M: My whole life has been about getting excited about things and wanting to share them with people. Like when I first discovered punk rock I wanted everyone to discover punk rock. And sometimes I’ve been a little strident and didactic in evangelizing something…. But with architecture my interest started with being in New York. And that interest was almost wholly sustained by books. So I’m reading about all this great architecture and I’m walking around New York and I don’t see any of it. (laughter) Not to malign New York at all, but New York has four buildings: tenements, townhouses, tall apartment buildings, and office buildings. (laughter) Then there is one house! A house! It’s in the Village and people take pictures of it all the time. It’s like a cute little 800 square foot house. It’s like the last remaining house and tourists and people in the neighborhood fetishize it. (laughter)

It would be impossible to have an architecture blog in New York and not tread the same ground that a few thousand architectural historians and enthusiasts have already treaded. Whereas, here, you turn the corner and you find something no one has documented before.

G: You know, having been here most of my life, I’m still exploring and turning those corners. I never even went downtown until I was an adult because there just wasn’t a need to. I grew up in what they call the South Bay and that’s like a whole different world cut off from the freeways so you just don’t need to go beyond that curtain a lot of the time.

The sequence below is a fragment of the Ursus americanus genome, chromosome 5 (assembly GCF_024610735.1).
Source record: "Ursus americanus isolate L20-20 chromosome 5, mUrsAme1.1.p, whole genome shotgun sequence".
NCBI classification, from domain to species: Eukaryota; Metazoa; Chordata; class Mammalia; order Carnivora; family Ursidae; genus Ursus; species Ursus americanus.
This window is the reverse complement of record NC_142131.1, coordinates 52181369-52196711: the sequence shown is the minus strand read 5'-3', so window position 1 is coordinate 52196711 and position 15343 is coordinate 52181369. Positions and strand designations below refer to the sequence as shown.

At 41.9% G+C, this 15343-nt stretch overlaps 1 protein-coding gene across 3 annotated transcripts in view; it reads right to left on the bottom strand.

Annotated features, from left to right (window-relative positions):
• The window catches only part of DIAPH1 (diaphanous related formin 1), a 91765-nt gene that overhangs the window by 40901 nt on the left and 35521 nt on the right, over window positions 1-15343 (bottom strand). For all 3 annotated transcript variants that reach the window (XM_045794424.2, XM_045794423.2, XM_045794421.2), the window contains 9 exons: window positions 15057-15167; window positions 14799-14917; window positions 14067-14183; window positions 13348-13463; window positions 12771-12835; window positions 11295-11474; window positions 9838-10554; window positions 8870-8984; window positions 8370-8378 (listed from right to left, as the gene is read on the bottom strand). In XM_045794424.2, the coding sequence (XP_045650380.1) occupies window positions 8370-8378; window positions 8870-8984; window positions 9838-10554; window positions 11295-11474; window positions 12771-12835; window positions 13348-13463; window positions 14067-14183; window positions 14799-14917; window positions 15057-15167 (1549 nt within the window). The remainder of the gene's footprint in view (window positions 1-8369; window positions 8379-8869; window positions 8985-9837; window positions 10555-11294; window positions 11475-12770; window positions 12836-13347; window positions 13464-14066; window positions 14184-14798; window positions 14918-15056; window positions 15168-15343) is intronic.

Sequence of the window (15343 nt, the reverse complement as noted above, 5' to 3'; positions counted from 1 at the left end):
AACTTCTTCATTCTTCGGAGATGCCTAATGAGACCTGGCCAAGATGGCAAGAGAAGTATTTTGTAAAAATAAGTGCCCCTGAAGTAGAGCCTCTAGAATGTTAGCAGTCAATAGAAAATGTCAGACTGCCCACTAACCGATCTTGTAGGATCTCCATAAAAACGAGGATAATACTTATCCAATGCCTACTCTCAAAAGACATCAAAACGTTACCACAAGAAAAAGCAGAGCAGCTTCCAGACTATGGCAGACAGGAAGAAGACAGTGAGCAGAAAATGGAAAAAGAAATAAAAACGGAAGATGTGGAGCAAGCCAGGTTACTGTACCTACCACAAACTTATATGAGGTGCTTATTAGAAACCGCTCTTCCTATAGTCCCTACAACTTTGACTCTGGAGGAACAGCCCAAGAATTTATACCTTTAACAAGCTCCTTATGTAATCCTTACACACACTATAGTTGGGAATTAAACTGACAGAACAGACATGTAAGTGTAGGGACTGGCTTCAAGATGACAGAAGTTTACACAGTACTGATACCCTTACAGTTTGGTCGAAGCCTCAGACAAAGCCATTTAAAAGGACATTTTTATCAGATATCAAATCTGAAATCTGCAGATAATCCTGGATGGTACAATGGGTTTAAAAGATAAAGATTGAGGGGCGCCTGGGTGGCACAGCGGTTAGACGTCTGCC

M: It’s almost like monocultures.

G: Yeah. Many, many monocultures.

M: Like in Papua New Guinea and other places you have tiny little eco-areas that have been cut off and you have species there that don’t exist anywhere else in the world. Like they just found this new type of rat. It’s like a rodent but it’s a different type of rodent. And it’s evolved for the last couple hundred thousand years because it hasn’t had contact with the other eco-systems that a few miles away. (laughter) LA is filled with that.

G: So it’s Silverlake and Echo Park….

M: Yeah, it’s this weird provincial evolution that’s kind of fascinating.

Um…. I was going to say one more thing. I can’t remember.

G: It’s alright. So are you reading anything now?

M: I’m reading a book a friend of mine, Eva Hagberg wrote this book on the role of nature in architecture and it’s pretty interesting. I don’t know. When I read architecture books I sort of, to my shame, gloss over some of the text and just look at the pretty pictures. (laughter)